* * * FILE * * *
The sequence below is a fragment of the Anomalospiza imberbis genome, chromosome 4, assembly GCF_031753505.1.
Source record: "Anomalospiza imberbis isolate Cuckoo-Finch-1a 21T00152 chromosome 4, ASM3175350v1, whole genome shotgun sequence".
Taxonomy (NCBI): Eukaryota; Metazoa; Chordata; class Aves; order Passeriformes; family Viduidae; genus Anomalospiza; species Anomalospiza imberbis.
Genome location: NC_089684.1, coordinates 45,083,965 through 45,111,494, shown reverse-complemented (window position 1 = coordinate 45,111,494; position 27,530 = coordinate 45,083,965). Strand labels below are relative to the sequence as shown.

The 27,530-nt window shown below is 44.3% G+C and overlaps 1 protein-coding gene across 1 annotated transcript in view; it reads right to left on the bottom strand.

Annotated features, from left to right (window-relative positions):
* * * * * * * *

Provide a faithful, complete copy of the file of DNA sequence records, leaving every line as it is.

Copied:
The sequence below is a fragment of the Anomalospiza imberbis genome, chromosome 4, assembly GCF_031753505.1.
Source record: "Anomalospiza imberbis isolate Cuckoo-Finch-1a 21T00152 chromosome 4, ASM3175350v1, whole genome shotgun sequence".
Taxonomy (NCBI): Eukaryota; Metazoa; Chordata; class Aves; order Passeriformes; family Viduidae; genus Anomalospiza; species Anomalospiza imberbis.
Genome location: NC_089684.1, coordinates 45,083,965 through 45,111,494, shown reverse-complemented (window position 1 = coordinate 45,111,494; position 27,530 = coordinate 45,083,965). Strand labels below are relative to the sequence as shown.

The 27,530-nt window shown below is 44.3% G+C and overlaps 1 protein-coding gene across 1 annotated transcript in view; it reads right to left on the bottom strand.

Annotated features, from left to right (window-relative positions):